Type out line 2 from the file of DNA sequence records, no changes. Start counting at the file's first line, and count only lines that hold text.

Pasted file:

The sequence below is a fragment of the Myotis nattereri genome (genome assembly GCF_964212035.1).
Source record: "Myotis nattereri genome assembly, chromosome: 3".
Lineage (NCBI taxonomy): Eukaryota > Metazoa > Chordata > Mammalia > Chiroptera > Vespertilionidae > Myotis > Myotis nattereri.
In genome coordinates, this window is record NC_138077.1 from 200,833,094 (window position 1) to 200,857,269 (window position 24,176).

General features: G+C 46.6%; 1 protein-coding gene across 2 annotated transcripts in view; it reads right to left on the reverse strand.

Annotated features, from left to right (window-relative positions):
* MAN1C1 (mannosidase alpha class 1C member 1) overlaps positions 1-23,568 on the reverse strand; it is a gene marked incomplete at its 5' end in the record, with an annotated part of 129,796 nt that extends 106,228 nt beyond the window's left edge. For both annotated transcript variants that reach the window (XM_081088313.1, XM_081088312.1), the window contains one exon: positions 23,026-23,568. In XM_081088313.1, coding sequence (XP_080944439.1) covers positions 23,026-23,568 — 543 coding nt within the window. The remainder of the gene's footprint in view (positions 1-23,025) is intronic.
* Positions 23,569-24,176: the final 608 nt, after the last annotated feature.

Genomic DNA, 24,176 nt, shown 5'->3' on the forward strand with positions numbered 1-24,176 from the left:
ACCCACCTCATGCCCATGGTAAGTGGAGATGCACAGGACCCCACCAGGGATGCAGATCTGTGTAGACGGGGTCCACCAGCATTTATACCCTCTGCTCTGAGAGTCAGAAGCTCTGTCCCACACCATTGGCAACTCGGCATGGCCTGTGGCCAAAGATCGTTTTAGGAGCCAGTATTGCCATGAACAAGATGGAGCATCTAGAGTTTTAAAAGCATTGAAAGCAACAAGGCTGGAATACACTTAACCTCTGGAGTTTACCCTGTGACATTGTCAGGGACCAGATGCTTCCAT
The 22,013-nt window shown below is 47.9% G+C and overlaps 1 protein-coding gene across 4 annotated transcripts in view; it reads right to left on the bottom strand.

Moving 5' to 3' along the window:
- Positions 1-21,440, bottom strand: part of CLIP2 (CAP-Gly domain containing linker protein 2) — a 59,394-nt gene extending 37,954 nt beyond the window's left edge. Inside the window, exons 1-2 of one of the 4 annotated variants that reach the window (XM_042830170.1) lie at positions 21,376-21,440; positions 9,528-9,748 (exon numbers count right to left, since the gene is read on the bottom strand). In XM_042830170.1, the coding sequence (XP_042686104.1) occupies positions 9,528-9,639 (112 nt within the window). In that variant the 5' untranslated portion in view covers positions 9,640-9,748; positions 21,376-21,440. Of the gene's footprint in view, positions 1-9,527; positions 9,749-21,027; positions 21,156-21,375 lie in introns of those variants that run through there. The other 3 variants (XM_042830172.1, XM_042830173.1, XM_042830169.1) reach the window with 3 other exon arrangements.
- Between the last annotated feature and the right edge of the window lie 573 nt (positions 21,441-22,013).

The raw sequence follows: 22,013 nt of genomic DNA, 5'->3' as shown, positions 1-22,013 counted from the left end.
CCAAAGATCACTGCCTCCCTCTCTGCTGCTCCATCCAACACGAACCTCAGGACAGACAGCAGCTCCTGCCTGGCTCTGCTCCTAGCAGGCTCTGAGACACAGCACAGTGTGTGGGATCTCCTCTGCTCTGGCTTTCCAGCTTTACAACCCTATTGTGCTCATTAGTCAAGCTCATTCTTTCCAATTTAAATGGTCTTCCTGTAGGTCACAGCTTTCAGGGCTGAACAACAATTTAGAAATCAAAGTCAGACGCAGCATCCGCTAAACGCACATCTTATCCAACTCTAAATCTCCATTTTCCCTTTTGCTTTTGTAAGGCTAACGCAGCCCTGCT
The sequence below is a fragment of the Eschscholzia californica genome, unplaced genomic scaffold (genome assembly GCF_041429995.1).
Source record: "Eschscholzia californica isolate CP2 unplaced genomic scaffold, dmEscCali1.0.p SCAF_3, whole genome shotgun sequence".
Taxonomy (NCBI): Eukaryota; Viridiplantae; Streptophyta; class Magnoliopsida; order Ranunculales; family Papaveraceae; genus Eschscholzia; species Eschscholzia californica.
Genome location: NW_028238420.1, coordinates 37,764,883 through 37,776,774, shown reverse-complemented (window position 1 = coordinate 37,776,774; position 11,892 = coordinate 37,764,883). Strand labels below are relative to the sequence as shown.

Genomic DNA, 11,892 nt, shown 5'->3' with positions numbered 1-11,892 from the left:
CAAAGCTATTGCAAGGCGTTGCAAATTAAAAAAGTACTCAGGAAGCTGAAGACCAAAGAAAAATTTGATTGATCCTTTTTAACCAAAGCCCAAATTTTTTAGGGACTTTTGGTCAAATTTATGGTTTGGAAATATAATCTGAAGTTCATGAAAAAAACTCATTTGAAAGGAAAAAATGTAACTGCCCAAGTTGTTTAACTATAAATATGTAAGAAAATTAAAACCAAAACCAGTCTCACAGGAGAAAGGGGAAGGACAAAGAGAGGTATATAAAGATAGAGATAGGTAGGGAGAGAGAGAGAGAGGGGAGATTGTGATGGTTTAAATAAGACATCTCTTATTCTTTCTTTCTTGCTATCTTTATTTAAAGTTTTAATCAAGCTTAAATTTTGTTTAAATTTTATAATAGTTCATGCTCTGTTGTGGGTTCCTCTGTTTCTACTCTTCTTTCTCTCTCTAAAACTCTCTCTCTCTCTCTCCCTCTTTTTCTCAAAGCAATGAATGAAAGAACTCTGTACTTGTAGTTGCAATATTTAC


Source record: "Myotis nattereri genome assembly, chromosome: 3".